Life in prison looked like a new story inside the real-life that exists out there. Born and brought up in Takshi village, having the Takshi prison in a throwaway distance was a nightmare that never ended. From childhood to my youth, I grew in fear of what prisoners could do in the natural world that they needed to be secluded to a deserted place to mingle with people of their kind (Mauer et al. p.78). A young boy I was in my tender age meeting prison wardens, taking guard of the big electric fenced camp was a regular sight that could be defined as a routine. The loud prison bells waked the entire village, if not my age mates, to attend classes.
Curiosity did not kill the cat only as I was the next victim to give in the best part of my interest. I pursued my studies in line with the police force with the hope of watching the large gate of the Takshi prison and became a nightmare to kinds of the next generation to be brought up in the village. Time is known for the transitions and changes it impacts in our lives, and I was in no time qualified to be in the police force aligned to be posted to the various prisons and to take guard of the most significant fear life ever offered to me. It was a choice for one to make to be posted in a comfortable place to serve the nation in comfort, and I got my acceptance to be part of the Takshi prison wardens.
Glimpse to Quench my Curiosity
Life away to answer our wishes and quench the thirst for what we desire the most, and I could have a glance at what life inside a prison is like but lucky enough not as a prisoner. The prison bells no longer woke me up to run to school but inside the prison premises to have a long day with prisoners. I was amazed by the distance rules that were stated on my first day at work as Declan shouted, 'you are not prisoners, but you are the eyes of the imprisoned.' I did not imagine that being inside the prison would still leave me hanging as I did not get the direct answers, but at least I was in the right place to make my inquiries (King et al. p.67). A proper schedule was made that required the wardens to inspect the prisoners' residential areas, and my days started getting better than expected.
Four by four meters square, rooms with hardly enough space to breathe were someone's residential area for a jail term of over forty years Jacob the older man from Malka who had stepped on the hot calls of an unfortunate life. Well, lighten corridors and pathways that a non-occupant would not hesitate to enquire why. A lengthy life opinion was at last acceptable as the life of darkness did not need to be lit as the same actions that engraved the prisoners in the small square rooms were still their part of an inside presence. The environment was suspiciously clean as the interior rooms disapproved. Pieces of mattresses, metallic objects like spoons old bathing soaps, and old prison uniforms were lying all over in the places. Surprisingly, the faces seem to enjoy the environment and act as if that is their life destination.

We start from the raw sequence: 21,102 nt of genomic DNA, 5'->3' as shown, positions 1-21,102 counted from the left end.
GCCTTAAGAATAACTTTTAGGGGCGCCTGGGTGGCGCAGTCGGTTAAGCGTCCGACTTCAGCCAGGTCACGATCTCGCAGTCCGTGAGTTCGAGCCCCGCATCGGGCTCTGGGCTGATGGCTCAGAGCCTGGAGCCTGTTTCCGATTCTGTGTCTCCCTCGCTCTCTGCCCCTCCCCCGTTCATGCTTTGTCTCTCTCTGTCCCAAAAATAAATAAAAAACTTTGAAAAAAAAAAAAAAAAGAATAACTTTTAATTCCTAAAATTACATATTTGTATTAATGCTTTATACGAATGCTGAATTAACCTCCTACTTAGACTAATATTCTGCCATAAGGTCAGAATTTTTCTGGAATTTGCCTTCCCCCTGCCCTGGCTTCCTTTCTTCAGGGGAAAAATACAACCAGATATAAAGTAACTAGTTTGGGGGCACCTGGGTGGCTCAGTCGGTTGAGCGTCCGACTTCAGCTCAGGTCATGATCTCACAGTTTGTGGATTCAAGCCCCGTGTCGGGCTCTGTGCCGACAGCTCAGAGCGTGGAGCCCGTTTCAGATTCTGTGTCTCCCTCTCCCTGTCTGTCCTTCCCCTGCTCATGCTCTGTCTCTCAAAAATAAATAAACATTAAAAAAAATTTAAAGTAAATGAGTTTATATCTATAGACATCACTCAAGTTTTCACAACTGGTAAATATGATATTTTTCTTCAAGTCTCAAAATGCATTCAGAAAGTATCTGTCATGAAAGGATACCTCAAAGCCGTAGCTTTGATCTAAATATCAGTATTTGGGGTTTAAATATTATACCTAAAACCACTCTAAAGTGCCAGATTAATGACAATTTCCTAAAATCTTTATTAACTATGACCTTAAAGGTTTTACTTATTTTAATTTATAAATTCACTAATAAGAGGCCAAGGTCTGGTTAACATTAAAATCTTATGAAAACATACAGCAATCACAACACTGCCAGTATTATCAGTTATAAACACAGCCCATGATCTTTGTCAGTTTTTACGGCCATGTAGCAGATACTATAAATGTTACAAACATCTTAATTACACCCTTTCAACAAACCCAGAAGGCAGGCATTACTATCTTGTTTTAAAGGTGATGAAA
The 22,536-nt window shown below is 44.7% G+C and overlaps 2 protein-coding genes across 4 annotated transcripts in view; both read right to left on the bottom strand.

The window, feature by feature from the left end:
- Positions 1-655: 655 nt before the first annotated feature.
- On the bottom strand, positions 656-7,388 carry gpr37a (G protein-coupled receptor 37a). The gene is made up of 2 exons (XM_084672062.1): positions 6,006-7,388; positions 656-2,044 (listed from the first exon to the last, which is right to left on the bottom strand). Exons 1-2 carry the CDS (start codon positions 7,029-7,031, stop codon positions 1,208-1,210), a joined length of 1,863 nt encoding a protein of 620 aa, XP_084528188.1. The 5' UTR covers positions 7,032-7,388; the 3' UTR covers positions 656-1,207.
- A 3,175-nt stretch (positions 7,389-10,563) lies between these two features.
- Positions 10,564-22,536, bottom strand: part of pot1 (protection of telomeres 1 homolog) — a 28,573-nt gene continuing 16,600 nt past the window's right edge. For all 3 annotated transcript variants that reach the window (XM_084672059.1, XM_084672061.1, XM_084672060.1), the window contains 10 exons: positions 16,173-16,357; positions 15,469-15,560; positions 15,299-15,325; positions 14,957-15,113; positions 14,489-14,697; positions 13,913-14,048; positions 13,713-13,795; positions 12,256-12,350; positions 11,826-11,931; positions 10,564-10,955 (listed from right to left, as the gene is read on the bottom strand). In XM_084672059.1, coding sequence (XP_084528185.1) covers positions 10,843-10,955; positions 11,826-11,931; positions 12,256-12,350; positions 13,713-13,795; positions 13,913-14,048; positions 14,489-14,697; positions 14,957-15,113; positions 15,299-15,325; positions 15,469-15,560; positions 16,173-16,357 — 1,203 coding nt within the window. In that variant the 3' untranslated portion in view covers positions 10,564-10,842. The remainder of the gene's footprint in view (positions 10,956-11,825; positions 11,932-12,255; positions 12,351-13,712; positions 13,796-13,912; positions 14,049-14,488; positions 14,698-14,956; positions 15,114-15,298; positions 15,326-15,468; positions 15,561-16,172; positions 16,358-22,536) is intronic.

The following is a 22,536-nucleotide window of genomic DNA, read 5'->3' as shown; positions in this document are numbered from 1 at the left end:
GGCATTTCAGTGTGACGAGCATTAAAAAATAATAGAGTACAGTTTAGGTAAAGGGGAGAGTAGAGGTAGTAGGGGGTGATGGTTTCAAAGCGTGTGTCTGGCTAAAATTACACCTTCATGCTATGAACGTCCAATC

The Prison Environment
Takshi prison was an old walled prison, with broken windows, filthy toilets, and all walls covered in writings by either a chalk, charcoal, or marker pens with messages that directly seem to attack the enemy whom we were to the prisoners (Telisinghe et al. p.110). My shallow knowledge of the prison facts landed me with an old prison worker from the kitchen who explained to have been in service for 20 years. "The figure of the insiders is two thousand prisoners and one hundred staff members in action, the only prison in Takshi County and with poor management' expressed the bitter words of Kin. The painful aspect of his speech stirred me to go ahead to various offices to quench my thirst as quickly as possible. It wasn't a long wander in the wilderness before my eyes landed on a prison handbook with my fast fingers directing me to the prison premises' challenges.
Prison strikes were unheard cases outside the prison gates, but here I was, reading that as the main problem affecting the prison I longed to serve in. The previously strikes had destroyed the wretched prison services like the doors and the prison mattresses. The demonstrations began in meal sessions with the prisoners pouring the food everywhere and to everyone without fear of anyone as they were in the deepest holes a person who has offended would be. Others would attack the wardens and hurting them as others directed their anger and fury to their prison enemies. I had to stop the reading from helping my heart regain its average pace and gather some courage to be a loyal prison servant.